Government can't solve budget battles? Let citizens do it.
To resolve the budget battles tearing apart Congress and state and local governments, politicians should look to a new model of citizen involvement: participatory budgeting.
Amherst, Mass. and New York
In recent weeks, Americans have watched budget battles tear apart Congress and state governments. This may be just the beginning.
As states and cities across the country confront staggering budget shortfalls, they face a double whammy: Voters are already disillusioned with government, and now elected officials have fewer resources to address citizens’ concerns. Recent polls show that Americans are as disgruntled as ever with Congress and both major parties. Meanwhile, the economic crisis has left federal, state, and city legislators short of funds for public goods like education and health care.
Faced with such daunting budget dilemmas, what are politicians to do? Two words: Look south! “Participatory budgeting” (PB), a model popular throughout Latin America, may offer a way to do more with less, and to reconnect citizens with government.
PB gives taxpayers a voice and a vote in how government spends public money. Unlike consultations, PB enables ordinary people to directly decide budget spending. Citizens receive training, identify and prioritize local needs, develop spending proposals, and vote on the proposed projects. Then the government carries out the top proposals, participants monitor progress, and the cycle begins anew.
First developed in Brazil, PB has spread to over 1,200 municipalities around the world. Throughout the Americas, Europe, Africa, and Asia, it has brought people into the political process, taught them civic skills, and encouraged them to work together. Where the state provides sufficient support – through training, facilitation, and expert guidance – PB can reverse dissatisfaction with government and increase transparency, accountability, and efficiency.
Taking root: Chicago to New York
PB has recently taken root in Canadian and American soils. Chicago’s 49th Ward, for example, uses this process to distribute $1.3 million of annual discretionary funds. The ward’s residents have praised the opportunity to make meaningful decisions, take ownership over the budget process, and win concrete improvements for their neighborhood – from community gardens and sidewalk repairs to street lights and public murals. The initiative proved so popular that the ward’s alderman, Joe Moore, credits PB with helping to reverse his political fortunes. After struggling to win a tight run-off in his last election, Mr. Moore enjoyed a commanding electoral victory in 2011.
Other elected officials are taking note. Following Moore’s successful pilot process, seven other aldermanic candidates who pledged to implement PB won office in Chicago’s February elections. And six more candidates who support the concept are on the ballot in today's run-off elections.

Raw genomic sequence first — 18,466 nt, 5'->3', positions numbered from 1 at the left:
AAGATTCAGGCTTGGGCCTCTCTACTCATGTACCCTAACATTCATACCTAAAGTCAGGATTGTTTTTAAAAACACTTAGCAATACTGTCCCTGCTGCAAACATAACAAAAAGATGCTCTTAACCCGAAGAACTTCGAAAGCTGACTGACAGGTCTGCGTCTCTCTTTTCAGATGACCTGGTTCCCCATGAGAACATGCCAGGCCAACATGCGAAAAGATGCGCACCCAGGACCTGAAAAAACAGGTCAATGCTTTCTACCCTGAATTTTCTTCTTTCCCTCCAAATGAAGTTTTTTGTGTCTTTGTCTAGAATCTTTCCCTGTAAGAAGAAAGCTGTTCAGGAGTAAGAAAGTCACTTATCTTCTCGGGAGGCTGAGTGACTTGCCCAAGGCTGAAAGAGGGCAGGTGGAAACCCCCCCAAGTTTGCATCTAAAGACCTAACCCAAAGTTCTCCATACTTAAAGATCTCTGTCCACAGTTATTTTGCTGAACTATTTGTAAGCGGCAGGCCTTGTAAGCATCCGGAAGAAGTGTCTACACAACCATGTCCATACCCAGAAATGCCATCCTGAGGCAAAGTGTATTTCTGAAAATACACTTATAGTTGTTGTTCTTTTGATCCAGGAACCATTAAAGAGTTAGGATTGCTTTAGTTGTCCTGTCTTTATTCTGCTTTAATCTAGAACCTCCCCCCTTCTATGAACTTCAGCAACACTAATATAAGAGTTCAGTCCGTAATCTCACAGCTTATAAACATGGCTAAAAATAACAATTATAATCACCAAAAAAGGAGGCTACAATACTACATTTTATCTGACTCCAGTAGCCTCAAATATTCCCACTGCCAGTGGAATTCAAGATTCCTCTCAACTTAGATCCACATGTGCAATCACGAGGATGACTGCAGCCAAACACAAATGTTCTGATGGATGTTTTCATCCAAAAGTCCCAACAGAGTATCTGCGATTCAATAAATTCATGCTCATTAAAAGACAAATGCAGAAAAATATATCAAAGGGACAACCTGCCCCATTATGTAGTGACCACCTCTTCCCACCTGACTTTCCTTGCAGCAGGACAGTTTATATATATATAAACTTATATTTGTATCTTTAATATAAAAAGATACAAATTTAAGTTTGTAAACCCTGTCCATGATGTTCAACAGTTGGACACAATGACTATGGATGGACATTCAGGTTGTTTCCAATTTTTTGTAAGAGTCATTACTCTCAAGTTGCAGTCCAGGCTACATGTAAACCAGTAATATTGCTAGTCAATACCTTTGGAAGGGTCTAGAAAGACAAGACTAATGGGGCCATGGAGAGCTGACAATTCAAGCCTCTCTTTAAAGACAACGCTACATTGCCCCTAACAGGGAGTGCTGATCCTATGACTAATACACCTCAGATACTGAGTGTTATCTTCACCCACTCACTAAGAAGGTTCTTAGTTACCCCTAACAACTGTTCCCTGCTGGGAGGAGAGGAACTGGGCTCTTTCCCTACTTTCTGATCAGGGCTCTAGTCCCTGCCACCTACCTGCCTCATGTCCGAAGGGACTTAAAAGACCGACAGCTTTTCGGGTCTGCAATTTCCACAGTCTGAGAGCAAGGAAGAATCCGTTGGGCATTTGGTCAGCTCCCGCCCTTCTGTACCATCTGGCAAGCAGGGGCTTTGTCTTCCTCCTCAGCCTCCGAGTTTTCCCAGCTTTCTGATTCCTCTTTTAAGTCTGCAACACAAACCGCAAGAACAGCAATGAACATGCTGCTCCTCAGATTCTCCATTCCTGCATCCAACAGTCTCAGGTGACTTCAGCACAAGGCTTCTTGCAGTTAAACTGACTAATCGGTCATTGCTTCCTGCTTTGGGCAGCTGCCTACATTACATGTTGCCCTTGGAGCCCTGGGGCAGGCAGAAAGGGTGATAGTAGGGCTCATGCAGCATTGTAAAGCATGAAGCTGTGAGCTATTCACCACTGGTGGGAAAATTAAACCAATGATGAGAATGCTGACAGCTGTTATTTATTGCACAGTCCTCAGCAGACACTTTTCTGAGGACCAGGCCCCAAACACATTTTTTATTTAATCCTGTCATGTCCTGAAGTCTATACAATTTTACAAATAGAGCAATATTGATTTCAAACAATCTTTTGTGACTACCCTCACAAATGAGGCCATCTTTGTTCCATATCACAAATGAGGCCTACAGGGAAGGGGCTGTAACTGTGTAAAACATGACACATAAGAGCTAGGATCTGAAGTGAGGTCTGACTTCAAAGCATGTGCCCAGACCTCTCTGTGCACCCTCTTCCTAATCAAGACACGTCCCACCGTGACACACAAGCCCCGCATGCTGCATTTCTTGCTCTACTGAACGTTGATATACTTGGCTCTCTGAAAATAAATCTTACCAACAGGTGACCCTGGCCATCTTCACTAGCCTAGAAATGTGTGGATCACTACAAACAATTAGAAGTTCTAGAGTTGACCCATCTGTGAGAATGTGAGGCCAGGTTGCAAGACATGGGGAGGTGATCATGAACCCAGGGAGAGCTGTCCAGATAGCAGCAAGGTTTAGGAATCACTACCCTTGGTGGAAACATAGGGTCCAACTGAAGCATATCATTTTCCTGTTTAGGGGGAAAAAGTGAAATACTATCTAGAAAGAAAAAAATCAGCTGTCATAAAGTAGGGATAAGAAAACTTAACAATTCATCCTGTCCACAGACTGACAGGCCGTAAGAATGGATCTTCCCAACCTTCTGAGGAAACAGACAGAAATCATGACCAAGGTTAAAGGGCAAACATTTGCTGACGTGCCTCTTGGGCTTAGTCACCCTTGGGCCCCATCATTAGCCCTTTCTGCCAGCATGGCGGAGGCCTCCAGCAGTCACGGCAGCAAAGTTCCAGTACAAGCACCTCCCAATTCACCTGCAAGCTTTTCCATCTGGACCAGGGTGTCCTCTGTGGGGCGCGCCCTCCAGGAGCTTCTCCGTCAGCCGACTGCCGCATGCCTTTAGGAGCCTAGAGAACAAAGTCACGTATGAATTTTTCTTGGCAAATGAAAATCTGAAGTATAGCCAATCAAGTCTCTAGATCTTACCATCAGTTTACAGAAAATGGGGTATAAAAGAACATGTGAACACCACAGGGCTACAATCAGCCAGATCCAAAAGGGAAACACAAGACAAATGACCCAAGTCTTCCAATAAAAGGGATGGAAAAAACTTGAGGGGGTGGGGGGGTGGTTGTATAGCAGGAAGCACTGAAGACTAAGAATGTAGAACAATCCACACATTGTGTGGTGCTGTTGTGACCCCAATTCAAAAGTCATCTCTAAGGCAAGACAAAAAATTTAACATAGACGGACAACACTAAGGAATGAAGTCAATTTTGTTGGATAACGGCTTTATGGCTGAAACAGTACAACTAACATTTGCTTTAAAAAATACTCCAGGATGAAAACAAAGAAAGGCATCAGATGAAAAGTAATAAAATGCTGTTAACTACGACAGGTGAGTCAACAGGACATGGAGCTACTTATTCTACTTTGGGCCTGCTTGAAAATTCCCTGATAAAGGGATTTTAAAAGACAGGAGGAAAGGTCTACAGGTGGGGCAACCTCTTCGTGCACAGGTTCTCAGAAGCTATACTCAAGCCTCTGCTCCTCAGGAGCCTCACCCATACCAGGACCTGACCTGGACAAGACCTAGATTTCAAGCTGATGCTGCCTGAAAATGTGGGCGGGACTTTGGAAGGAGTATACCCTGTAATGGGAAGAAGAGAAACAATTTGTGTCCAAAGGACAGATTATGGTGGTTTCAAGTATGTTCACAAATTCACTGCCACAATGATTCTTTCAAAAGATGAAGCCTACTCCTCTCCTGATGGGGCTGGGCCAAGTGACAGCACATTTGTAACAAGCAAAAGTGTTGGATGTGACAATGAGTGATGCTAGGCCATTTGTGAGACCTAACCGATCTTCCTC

The wave is not stopping in Chicago, either. Elected officials and community leaders elsewhere – from New York City to San Francisco and from Greensboro, N.C. to Springfield, Mass. – are considering launching similar initiatives.
In the coming months, organizations in these and other cities are holding public forums on PB. They hope to inspire local officials to share meaningful decision-making power with their constituents, while encouraging community groups to demand a place at the budgeting table. Examples in Latin America have already shown that both factors – committed officials and motivated community groups – are essential to effective participatory budgeting.
PB can work at national, state levels
And PB is not just for municipal governments. In other countries, states, counties, housing authorities, and schools have also used it to allocate public budgets. American officials should follow suit.
Governors, for instance, could create pilot programs to ensure citizen participation in state infrastructure spending decisions. At the federal level, the Obama administration could use PB to disburse funds in departments with a history of promoting citizen involvement, such as Housing and Urban Development (HUD) and the Environmental Protection Agency (EPA). HUD, for instance, could encourage housing authorities to conduct PB with residents. Toronto’s housing authority has been doing this since 2001.
PB has bipartisan appeal
At its heart, PB exemplifies two bipartisan ideals: transparent, effective service delivery and civic engagement. Both Democrats and Republicans are striving to get the most out of depleted resources and serve citizens’ needs as efficiently as possible. PB has a proven track record of rising to this challenge, by injecting public scrutiny, knowledge, and creativity into budgeting.
PB’s other starting point – maximizing civic participation – also has bipartisan appeal. Republicans have long advocated voluntarism and service, while President Obama has emphasized civic engagement – that democracy is about “we” rather than “I”, and that government is “us” not “them.”
At a time when our country seems as divided as ever, PB offers a concrete policy idea to spur citizen involvement and constructive public debate. If we heed the lessons from previous experiments, this model could bring citizens and officials together, to discuss real issues and make difficult decisions.
Daniel Altschuler is a Copeland Fellow at Amherst College and a doctoral candidate in politics at the University of Oxford. He is currently organizing a public forum on PB in Springfield, Mass. Josh Lerner is co-director of The Participatory Budgeting Project and a PhD candidate in politics at the New School for Social Research.